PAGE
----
FOOD HISTORY: Vermouth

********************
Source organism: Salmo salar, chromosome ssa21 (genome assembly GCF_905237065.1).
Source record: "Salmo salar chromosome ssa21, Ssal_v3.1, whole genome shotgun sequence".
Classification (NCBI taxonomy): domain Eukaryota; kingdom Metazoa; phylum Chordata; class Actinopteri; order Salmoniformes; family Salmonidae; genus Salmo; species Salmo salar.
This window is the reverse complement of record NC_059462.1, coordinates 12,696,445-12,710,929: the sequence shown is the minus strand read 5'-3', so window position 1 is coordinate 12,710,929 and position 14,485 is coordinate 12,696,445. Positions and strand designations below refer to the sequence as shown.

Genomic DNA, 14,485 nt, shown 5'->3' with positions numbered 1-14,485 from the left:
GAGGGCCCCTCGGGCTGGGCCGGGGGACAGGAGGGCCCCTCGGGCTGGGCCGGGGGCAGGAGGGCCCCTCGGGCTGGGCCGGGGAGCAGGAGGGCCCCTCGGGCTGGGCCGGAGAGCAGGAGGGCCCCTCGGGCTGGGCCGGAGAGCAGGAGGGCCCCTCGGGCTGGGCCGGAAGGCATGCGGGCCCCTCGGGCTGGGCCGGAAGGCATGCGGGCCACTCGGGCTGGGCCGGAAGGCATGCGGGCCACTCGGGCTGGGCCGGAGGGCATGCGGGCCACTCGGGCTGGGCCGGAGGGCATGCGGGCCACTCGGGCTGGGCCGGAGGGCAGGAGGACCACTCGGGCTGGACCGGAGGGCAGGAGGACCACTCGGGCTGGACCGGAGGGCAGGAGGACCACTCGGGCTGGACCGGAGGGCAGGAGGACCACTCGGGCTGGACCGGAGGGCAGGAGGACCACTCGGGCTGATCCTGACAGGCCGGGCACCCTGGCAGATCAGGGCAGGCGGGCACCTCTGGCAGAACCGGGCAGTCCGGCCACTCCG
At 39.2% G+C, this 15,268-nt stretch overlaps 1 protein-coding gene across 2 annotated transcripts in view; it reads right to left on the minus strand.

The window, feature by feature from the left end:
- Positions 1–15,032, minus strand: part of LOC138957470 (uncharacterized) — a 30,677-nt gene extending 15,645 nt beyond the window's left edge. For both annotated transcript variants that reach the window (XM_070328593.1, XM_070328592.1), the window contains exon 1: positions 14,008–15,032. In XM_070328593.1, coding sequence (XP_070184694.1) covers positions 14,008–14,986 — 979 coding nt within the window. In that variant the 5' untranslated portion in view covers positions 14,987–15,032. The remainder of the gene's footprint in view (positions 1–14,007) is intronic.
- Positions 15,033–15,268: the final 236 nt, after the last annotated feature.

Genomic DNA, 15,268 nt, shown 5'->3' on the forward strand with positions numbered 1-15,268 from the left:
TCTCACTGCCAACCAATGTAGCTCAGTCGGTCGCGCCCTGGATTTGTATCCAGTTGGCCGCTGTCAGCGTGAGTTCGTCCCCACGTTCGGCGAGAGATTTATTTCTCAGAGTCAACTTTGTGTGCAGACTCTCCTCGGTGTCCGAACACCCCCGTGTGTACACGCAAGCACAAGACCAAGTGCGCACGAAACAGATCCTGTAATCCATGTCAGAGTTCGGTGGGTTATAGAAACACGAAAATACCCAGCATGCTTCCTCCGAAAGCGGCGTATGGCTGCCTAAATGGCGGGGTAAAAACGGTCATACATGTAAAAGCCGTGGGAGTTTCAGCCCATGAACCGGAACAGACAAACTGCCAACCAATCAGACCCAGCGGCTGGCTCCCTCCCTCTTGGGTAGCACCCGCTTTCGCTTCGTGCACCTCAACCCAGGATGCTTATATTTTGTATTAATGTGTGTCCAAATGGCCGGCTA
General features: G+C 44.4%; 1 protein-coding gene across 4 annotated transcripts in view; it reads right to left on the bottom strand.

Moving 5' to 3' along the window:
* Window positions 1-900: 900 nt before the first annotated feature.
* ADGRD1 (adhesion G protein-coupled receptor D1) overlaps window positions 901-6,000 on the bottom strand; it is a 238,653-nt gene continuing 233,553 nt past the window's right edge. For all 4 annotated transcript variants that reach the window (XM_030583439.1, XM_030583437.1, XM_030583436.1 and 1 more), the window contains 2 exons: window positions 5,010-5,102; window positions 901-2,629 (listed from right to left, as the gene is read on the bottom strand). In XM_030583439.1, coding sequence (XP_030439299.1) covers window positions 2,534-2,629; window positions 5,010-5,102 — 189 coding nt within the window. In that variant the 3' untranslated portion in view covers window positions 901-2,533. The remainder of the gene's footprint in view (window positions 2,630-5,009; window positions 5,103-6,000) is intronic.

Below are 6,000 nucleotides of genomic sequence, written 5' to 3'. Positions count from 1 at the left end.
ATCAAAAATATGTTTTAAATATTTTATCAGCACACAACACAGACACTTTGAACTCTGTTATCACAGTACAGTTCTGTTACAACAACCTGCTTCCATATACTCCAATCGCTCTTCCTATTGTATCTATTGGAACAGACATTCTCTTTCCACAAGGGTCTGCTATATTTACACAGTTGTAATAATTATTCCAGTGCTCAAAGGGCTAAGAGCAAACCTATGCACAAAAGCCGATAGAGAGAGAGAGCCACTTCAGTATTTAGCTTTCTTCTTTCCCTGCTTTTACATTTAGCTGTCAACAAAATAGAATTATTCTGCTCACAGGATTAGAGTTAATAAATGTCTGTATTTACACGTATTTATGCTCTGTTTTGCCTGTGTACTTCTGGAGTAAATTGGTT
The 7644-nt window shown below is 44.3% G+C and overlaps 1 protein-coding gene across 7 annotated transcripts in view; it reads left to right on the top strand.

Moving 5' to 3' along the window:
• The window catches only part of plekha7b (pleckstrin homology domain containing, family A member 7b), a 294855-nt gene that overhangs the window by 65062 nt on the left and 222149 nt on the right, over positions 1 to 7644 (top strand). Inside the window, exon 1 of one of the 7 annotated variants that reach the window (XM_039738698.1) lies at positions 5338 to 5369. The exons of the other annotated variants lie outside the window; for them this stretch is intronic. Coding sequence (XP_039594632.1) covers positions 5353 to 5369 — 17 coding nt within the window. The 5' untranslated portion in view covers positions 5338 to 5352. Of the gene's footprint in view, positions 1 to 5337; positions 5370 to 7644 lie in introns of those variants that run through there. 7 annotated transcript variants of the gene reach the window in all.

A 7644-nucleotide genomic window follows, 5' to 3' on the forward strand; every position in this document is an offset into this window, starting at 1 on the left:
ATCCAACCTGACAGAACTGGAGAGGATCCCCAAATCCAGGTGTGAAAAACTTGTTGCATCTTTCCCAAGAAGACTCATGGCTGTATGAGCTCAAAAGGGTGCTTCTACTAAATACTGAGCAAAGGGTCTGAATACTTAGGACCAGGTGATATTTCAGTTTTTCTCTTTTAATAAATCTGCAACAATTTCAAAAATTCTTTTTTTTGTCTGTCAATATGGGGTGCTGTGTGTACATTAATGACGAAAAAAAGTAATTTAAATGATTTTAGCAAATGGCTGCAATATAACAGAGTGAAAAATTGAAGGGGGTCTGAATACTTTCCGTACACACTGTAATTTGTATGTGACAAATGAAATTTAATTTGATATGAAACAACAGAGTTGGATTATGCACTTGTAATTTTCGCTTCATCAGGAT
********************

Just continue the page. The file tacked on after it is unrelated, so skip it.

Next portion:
Vermouth is a flavored, fortified (wine with additional alcohol added) wine made from base wines and various herbs and spices, especially Artemisia  plus up to an additional 50 different  ones including, cloves, cinnamon, sage, basil, ginger, star anise, juniper, and gentian,to name just a few. Each producer has their own unique and secret blend. Vermouth is the French word for Artesimia, from the German word, "wermut" or "absinthe  wormwood" in English. Ancient Romans had a wine of this type which they called Absinthiatum vinum. It was first mentioned in what is now Italy in 1773 by  oenologist  C. Villafranchi, in his "Tuscan Oenology" but the first person to duplicate the ancient  recipe was Antonio Bennedetto Carpano, an herbalist, who lived in  the ethnically Italian Piedmonte province of the Kingdom of Sardinia. Carpano combined herbs and spices with the famous Piedmonte sweet Muscatel wine and sold it in his shop. Carpano sent a case of his "new" wine to the King of Sardinia who enjoyed, it so much he adapted it as one of his household wines. As the wine gained in popularity, other wine makers started to make sweet "Vermouths. The Kingdom of Sardinia comprised the island of Sicily and what is now the country of Italy. The province of Savoy, at that time, also, a part of  the Kingdom of Sardinia was ethnically French and the wine makers in that region started to make Vermouth wines, as well..When Italy was unified, the province of Savoy was ceded to France in 1861, by treaty,. In 1813, Joseph Noilly invented the process for making a dry (not sweet) French style of vermouth and in 1855,  his son Louis and his son - in law Claudius Prat founded the Noilly Prat company to produce and sell their Vermouth. Their dry Vermouth is made from white grape varietals noted for their acidity which are aged in large Canadian oak barrels for eight months before being transferred to smaller barrels and moved outdoors for a year where the wine oxidizes and stabilizes while concentrating due to evaporation and picking up oak flavors from the barrels When moved back indoors, brandy and a secret blend of herbs and spices are added. after three weeks infusion the wine is filtered, rested for six more weeks, then bottled and sold. Almost all current Vermouth's are made from white grapes but a few are made from red, as well. Some of the major brands are the European brands,  Cinzano, Noilly Prat, Martini and Rossi and the American companies, Vya, Imbue and Atsby. Most everyone knows that Vermouths can be used a as aperitifs, by themselves, and are  integral ingredients in the well known cocktails; Martini, Manhatten, Negroni and the Americano. However, the dry Vermouth's can be  used in cooking, as well, substituting for any white wine called for in a recipe and will impart its own unique flavor to the dish.